VR: Are there still strong influences by advertising in traditional media like TV, magazines on consumers interest in supplements and specific ingredients? Can you provide an example or source of information, or any specifics you may have either witnessed or heard about from your retailers?

Pauli: Although social media influence grows, traditional media like TV and magazines still continue to have influence over consumer behavior. Product manufacturers realize that while social media-based marketing is highly targeted, it’s usually not as wide reaching as a well-planned television or print campaign.

With consumers getting their product information from so many different communication channels, they have more power than ever to seek out for product information on their own or tune out certain messages. As a result, the best manufacturers and ingredient companies will continue to use all available tools to influence consumers in a highly integrated, content-driven product campaigns.

Billingslea: I think that traditional media influences have definitely waned. Perhaps, television and magazine ads help by pointing consumers towards a website where they can find out more information. I believe most people check out stores and products on the internet before coming in to shop. For example, the main way people enter our website is by searching for some form of our name in a search engine. In other words, they’ve heard about us from a friend or relative and “Google” us to find out more before coming into the store.

In an age where information is everywhere, our consumers are doing more and more online research to help them make health and product decisions. We don’t know yet whether this trend is helpful or detrimental to the American consumer.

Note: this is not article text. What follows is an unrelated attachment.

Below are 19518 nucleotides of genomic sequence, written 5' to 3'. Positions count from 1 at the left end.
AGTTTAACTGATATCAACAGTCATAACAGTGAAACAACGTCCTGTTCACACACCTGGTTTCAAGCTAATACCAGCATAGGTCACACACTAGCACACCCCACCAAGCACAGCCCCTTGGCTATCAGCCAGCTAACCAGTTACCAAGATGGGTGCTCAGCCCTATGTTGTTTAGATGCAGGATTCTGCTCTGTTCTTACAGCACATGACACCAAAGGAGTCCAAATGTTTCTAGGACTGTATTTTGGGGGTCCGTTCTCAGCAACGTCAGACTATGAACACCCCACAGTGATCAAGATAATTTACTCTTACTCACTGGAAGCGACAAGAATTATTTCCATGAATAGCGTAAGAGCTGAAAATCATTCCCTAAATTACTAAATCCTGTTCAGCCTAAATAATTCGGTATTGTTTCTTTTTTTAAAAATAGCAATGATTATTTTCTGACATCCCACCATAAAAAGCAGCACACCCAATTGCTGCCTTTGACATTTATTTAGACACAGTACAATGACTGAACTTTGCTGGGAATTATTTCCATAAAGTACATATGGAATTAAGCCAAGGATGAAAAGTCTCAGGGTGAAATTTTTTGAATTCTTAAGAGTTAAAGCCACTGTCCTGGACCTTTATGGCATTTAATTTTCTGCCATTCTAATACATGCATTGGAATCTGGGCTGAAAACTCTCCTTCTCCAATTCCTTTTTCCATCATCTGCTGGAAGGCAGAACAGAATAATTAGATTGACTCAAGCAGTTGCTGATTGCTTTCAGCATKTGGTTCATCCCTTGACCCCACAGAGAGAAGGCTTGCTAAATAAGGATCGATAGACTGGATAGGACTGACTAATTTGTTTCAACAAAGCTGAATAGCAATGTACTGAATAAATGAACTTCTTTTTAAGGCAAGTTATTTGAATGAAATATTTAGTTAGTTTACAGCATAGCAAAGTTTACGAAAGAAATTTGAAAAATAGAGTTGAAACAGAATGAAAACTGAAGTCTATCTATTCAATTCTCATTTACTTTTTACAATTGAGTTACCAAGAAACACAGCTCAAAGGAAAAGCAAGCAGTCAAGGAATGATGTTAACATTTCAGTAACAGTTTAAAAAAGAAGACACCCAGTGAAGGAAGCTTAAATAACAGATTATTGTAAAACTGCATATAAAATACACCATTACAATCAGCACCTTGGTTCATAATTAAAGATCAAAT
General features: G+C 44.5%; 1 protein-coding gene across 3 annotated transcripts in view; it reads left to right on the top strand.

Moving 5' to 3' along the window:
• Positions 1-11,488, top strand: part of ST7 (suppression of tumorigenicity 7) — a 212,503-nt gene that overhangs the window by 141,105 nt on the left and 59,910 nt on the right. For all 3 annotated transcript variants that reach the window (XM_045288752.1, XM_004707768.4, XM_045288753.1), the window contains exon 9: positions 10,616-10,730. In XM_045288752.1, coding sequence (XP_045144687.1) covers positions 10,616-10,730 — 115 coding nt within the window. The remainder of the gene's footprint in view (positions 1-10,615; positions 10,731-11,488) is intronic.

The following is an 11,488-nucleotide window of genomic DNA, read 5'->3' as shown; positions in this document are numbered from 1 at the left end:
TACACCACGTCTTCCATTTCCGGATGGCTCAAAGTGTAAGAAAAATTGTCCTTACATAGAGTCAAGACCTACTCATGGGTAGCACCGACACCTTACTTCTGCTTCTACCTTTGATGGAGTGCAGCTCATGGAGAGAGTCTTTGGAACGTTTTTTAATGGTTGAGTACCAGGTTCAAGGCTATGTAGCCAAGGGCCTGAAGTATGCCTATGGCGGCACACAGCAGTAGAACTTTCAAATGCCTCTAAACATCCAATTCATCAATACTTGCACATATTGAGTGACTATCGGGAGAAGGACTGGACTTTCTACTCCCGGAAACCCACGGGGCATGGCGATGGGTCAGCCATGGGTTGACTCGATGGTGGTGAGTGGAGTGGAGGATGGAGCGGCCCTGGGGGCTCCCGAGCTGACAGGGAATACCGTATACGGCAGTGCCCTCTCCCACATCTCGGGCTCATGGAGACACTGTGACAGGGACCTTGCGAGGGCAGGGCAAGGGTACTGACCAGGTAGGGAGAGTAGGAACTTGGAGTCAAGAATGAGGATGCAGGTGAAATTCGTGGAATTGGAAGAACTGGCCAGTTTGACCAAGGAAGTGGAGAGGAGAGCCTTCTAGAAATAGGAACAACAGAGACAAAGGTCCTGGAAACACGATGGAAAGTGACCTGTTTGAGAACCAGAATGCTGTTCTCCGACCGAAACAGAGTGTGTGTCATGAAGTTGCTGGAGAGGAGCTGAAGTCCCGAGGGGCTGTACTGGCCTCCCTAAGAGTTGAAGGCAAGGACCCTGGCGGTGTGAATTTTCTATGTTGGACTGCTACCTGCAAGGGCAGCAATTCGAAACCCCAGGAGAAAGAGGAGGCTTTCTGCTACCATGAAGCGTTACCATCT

Wolf: Yes, all media has a strong effect in consumer buying habits. We also have local health radio shows that drive customers to our stores asking for products, besides the usual internet ads, TV ads, newspaper ads, and articles. They all still have an impact. Customers come in with the information written down, an article clipping or info on their smart phone and ask for the specific product or ingredient/supplement mentioned.

A specific example is when a study came out recently showing that nicotinamide, a form of vitamin B3, significantly reduces the incidence of nonmelanoma skin cancers among people with a previous basal cell or squamous cell carcinoma, many customers came in looking for it.

The media has also had a great impact on awareness of GMO and non-GMO products. The Just Label it movement is picking up more support and exposure online and in traditional media. Our company is a long-time member of the Independent Natural Foods Retailer Association (INFRA) that has started to have a bigger voice in the non-GMO verification push. And I am very happy to see this designation is prevalent not only in the foods we carry, but in the supplements and natural skin/hair care too. The more companies that align with the non-GMO movement, the better it is for our health and the health of the planet.

Landon: Yes, television and magazine advertising still exert strong influences on consumers. Our repeat customers are usually those who read our free publications.

The local media also has influence over their audiences. I have been interviewed by a local TV station on a variety of topics including natural ways to deal with cold and flu symptoms, natural gift alternatives for Valentines’ Day and natural solutions for allergies. Consumers are seeking information in many forms.

National media has played a role as well and we have had customers mention that they have heard about natural products on the Rush Limbaugh radio show, Fox News, and “Good Morning America” just to name a few.

The publications our customers have most frequently mentioned when they come into the store include: Life Extensions, The Energy Times, Woman’s World, Martha Stewart, Oprah, Natural Awakenings, and Extraordinary Health. VR